A white stone, a black stone, a dialogue that is silent but rich: Go is a thousand years old, but it has still not really found its audience un the West. Since its arrival in France in the 1970s, Go had a hard time establishing itself. It's supporters passionately promoted it, introducing hundreds of children to it, using every means to pass on their knowledge. But although this work has not been in vain (1,200 initiates at present), it has been a difficult job promoting the game. While the local press has in general received it favourably what about the national papers? Many players remember the precious rarity of the double page in Le Monde dedicated to "The martial art of the mind"(1)Le Monde, 14/15 June 1998, pp 10-11.
Then suddenly, Go was being lauded in the media: Shan Sa, the young Chinese novelist, has put Go at the heart of her fourth book, a novel entitled The woman who played Go(2)The woman who played Go, Grasset, 343 pages. In the Manchuria of the 1930s a young Chinese woman student and a Japanese officer confront each other and pacify each other during a heated encounter...
The delicacy of the style, the originality of the plot woven in a piercing succession of episodes in black and white, captivated the young readers who awarded this novel the Goncourt des Lycéens prize in 2001.
The book, and with it Go, have just won their place at the head of the pack. Bookshop are restocking their games shelves, making space among the works dealing with bridge and chess; the novelist has appeared on television, clubs have recently been filmed while associated companies are falling over themselves to tie in the book launch with promotional offers which have taken Shan Sa on a tour around France. She has been delighted and astonished to discover a microcosm of Go in France: "In China, Go is much more popular and widespread".
While this has been going on, on the other side of the world, Go has been undergoing a renaissance. In Japan, the young who have about as much interest in it as in the tea ceremony have long ignored the game. It has taken a Manga hero to change this opinion: the young Hikaru discovers the game by accident. He is about to sell the set to make some pocket money when he discovers it is possessed by the spirit of one of the great masters of Go. Attractive graphics, a plot cleverly balanced between Go and action, it was just what was needed to entice Japanese youth.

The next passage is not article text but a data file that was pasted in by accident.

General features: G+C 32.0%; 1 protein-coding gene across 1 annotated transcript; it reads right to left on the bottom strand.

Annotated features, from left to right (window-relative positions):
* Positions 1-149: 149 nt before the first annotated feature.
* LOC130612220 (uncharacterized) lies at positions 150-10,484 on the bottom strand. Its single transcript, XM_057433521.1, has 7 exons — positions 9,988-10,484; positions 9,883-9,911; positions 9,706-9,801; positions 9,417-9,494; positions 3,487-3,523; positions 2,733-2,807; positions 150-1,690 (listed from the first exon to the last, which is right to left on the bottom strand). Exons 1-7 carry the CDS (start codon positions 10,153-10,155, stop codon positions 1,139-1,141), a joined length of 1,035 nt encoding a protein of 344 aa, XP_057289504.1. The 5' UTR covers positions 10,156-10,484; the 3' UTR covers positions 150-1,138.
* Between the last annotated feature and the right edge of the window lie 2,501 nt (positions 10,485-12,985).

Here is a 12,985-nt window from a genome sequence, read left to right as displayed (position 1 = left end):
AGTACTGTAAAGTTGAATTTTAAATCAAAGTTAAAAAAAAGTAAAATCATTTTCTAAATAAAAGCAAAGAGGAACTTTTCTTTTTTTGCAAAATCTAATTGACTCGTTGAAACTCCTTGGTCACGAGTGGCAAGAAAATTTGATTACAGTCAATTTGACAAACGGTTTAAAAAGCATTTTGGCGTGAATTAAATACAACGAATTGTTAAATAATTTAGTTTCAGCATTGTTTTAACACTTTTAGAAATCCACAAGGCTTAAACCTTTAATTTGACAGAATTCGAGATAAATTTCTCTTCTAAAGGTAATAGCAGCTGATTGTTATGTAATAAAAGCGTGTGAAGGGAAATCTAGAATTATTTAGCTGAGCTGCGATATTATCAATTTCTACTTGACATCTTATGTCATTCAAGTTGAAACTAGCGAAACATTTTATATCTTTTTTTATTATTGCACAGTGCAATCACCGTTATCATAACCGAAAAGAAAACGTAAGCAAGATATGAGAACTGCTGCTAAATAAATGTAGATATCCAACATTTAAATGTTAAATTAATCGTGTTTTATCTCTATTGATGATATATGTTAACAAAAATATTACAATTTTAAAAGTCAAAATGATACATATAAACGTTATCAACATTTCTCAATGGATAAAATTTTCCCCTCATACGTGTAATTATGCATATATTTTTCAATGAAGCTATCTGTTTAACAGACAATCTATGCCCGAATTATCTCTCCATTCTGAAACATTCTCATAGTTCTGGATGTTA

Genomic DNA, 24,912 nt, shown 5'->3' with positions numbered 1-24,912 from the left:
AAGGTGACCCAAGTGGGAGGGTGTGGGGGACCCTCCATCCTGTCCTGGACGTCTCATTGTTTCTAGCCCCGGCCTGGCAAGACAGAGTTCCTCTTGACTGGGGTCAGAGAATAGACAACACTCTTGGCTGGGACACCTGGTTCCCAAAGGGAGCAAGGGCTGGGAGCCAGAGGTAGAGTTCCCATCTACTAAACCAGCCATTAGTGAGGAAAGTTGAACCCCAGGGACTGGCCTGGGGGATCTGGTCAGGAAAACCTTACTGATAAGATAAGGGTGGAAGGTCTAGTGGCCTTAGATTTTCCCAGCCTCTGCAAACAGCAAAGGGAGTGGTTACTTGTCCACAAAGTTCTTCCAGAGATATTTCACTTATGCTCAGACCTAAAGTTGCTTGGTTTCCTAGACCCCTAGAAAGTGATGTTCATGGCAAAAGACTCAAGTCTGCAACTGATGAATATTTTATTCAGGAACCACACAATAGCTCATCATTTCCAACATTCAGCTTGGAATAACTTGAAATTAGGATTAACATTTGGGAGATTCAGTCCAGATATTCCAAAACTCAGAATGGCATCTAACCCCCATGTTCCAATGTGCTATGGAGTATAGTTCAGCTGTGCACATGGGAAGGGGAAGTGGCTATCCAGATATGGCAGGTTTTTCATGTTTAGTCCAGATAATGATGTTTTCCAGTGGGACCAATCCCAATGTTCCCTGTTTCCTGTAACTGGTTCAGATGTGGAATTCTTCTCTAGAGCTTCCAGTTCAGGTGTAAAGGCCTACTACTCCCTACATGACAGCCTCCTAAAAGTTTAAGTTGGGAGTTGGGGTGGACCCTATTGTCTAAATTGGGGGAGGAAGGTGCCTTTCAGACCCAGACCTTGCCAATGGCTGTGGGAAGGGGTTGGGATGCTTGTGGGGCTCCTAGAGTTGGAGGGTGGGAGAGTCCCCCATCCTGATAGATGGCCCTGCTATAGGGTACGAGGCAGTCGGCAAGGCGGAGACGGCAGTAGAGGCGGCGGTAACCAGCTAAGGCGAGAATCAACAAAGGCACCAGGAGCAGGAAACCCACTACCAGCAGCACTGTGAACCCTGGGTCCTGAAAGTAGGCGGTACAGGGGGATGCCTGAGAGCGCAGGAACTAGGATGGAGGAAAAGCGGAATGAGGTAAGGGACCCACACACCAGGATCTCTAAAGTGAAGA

Nearly eight million copies of the cartoon were printed and it quickly topped the Manga hit parade. And as nothing can escape from its own age, the game of Hikaru no Go came out on Game Boy while Hukaru became the hero of a Tokyo TV series. The Japanese Go Association can't believe it: "In the past we had very few enquiries, but now we get calls from kids who want to know how to become Go professionals".
Hikaru's success does not end at the Japanese borders: throughout the Internet, pirate English (and even French) versions of the manga and cartoon are exchanged among fans of the game. The publishers Tonkam have taken a bet on the success of the cartoon in France and have bought the rights for it to appear near the end of 2002.
What should we make of these phenomena? Is the growing fame of Go simply a coincidence or is it the start of a new development. If you take a close look it is not entirely due to luck. For several years now the game of Go has not just been relegated to a crossword definition in the minds of Europeans. Everyone has "heard about it" or "played it once". Which is a good time (especially as this has already been declared the "spiritual" century), for the public to become more aware and discover this mind game. For their part, retailers and the media are slowly following the movement, and proving themselves less reticent in appreciating a previously unknown game.
For the first time, the FNAC bookshops have made an effort with Go and are selling a beginners CD-Rom(3)Jeu de Go Teacher, Loolai Production in addition to the various books already on their shelves. Will a novel and a Manga be enough to give the much needed push for the spread of the game? All this activity is a sign of a new interest in this fascinating game...
Notes [ + ]
|1.||↑||Le Monde, 14/15 June 1998, pp 10-11|
|2.||↑||The woman who played Go, Grasset, 343 pages|
|3.||↑||Jeu de Go Teacher, Loolai Production|